Interest rate cuts, jobs, debt and absent vision

The Reserve Bank cut interest rates by 25 basis points in the jargon on Tuesday to a new low cash rate of 2.25%. This is the first cut since August 2013, just before the last election. Back then Joe Hockey lambasted the Rudd government for the sluggish economy requiring such stimulus. Now he hailed the RBA decision as good news for families, businesses and jobs.

ABC business editor Ian Verrender comments:

Make no mistake, this is an emergency cut to a level well below what already was considered crisis level.

Verrender explains that the RBA has two main roles. The first and primary role is to maintain steady prices, that is, to keep inflation under control.

Secondly, it has a responsibility to maintain the labour market as close as possible to full employment.

Verrender suggests that the RBA has now adopted a third role – massaging the level of the currency. This indeed seems to be supported by the Reserve Bank governor Glen Stevens’ continual commentary on the currency.

What really has spooked Mr Stevens are the actions of his global central bank contemporaries, many of whom have either embarked on programs specifically designed to depress their currencies or to cut interest rates.

Despite the Australian dollar falling sharply in the past year, from around US94 cents last September to US77 cents early this week, Mr Stevens argued the currency was still overvalued, given the crash in commodity prices and the decline in our terms of trade.

Last year Stevens called for a currency level of US75 cents. His comments indicate that he has an eye to the Trade Weighted Index, which measures our currency against a parcel of our trade partners. The TWI has not fallen as much, essentially because of the successful massaging done by other central bankers.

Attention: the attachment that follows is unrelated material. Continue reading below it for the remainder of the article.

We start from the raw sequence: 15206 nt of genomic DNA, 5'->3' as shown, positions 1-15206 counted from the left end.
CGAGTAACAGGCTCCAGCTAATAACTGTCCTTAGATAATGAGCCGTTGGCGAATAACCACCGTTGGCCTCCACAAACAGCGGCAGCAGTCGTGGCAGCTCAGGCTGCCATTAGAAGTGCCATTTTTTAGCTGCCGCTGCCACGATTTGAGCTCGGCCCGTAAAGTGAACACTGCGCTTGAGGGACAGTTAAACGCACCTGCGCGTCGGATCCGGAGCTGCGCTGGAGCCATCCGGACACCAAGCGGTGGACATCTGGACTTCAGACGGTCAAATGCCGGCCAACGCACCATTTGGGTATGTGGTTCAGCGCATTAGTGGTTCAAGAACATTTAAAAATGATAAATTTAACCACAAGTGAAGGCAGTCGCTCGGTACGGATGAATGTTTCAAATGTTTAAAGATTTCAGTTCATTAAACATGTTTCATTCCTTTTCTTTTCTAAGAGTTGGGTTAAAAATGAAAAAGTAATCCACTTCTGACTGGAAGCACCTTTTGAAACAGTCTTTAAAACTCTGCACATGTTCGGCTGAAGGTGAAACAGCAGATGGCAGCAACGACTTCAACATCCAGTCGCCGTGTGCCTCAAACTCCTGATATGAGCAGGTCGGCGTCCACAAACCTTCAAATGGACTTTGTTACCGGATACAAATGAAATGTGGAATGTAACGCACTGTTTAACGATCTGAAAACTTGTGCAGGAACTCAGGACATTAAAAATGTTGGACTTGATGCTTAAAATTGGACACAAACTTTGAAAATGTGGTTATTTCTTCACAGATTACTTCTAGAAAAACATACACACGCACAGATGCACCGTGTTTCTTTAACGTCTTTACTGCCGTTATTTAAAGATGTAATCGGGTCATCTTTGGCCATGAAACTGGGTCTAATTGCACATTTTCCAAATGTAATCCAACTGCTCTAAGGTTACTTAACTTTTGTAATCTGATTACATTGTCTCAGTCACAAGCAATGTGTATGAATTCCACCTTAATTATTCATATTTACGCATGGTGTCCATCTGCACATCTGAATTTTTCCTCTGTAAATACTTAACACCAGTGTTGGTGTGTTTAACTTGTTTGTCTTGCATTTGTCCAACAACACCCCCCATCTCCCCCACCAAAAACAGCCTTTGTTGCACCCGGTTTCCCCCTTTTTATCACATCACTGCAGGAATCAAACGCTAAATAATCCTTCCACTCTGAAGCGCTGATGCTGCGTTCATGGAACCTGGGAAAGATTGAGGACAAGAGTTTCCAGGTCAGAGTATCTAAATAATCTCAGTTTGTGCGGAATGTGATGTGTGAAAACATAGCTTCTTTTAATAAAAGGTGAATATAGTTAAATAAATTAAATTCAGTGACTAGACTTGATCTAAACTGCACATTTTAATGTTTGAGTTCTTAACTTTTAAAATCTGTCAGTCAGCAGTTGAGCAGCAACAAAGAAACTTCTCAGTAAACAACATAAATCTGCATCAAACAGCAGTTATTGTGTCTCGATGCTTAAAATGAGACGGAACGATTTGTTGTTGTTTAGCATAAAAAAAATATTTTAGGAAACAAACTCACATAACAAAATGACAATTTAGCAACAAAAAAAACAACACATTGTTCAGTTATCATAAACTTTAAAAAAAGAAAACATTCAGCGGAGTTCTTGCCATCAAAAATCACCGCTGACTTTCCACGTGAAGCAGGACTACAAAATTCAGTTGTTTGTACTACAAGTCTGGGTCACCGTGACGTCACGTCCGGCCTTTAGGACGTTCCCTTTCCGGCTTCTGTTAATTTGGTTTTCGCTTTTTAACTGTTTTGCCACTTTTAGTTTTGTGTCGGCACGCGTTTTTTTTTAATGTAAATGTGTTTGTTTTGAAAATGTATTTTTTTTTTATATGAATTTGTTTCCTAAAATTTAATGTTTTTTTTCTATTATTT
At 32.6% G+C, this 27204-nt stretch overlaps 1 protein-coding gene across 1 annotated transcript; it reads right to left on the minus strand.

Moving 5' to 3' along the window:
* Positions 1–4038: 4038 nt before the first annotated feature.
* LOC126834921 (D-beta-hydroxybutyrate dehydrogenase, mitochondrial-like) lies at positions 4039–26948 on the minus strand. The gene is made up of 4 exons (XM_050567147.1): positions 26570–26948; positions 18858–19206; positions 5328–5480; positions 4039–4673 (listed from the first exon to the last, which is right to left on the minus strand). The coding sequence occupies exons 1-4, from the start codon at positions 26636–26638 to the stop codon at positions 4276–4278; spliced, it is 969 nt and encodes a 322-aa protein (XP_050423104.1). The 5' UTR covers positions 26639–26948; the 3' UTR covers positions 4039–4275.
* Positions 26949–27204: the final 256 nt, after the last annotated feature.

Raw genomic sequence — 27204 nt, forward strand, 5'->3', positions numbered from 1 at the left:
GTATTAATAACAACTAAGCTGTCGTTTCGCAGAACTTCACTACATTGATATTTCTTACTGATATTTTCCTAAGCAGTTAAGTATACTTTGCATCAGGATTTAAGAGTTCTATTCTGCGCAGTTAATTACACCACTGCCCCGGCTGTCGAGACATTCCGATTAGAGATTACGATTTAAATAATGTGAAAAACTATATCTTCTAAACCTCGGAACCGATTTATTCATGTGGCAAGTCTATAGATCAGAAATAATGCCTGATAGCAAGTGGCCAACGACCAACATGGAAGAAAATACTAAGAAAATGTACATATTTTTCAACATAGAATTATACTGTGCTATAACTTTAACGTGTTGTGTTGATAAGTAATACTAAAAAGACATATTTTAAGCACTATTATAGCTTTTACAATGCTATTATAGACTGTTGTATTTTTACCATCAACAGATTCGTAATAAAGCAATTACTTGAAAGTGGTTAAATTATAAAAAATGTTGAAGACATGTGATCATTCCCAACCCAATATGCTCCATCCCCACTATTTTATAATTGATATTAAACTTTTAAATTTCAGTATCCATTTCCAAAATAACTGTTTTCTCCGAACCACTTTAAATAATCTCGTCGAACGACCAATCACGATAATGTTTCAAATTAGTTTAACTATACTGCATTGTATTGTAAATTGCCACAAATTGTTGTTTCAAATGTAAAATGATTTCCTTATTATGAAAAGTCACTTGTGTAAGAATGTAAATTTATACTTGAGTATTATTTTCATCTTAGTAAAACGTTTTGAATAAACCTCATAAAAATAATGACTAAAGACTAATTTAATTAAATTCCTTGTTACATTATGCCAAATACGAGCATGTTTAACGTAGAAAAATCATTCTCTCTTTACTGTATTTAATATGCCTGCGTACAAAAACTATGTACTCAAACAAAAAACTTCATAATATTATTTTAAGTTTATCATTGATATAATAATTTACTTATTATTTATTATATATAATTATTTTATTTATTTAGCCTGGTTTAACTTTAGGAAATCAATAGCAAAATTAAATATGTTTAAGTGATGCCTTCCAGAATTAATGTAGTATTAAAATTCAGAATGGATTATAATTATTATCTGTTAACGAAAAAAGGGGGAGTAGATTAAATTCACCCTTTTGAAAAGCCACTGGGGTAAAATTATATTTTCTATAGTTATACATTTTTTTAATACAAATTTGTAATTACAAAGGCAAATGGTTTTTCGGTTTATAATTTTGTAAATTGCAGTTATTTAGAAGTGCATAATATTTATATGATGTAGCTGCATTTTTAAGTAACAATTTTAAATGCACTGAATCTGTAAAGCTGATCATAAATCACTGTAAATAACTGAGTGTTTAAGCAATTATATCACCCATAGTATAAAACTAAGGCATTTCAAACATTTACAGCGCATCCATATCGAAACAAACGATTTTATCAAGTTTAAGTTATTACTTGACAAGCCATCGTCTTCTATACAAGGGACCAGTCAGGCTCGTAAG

The Guardian quotes Stevens thus:

The Australian dollar remained above “most estimates of its fundamental value”, Stevens said, and reducing rates would therefore bring more downward pressure on the currency “to foster sustainable growth”.

Problem is that interest rates in other countries are down to almost nothing or less, so we will still attract money looking for yield, putting upward pressure on the currency.

On the box tonight one economist was suggesting that the RBA should trim a whole 100 basis points off the cash rate over the next year and take the currency down to US70 cents or thereabouts.

BT chief economist, Chris Caton, says the RBA is rightly concerned about employment and the investment needed to transition the economy out of its dependence on the mining construction industry. He sees Hockey as overly concerned about debt and deficits, which is not a big issue. Certainly it would be nice to reduce the deficit, but not at the expense of killing the economy.

Caton sees one more cut of a similar order down the road.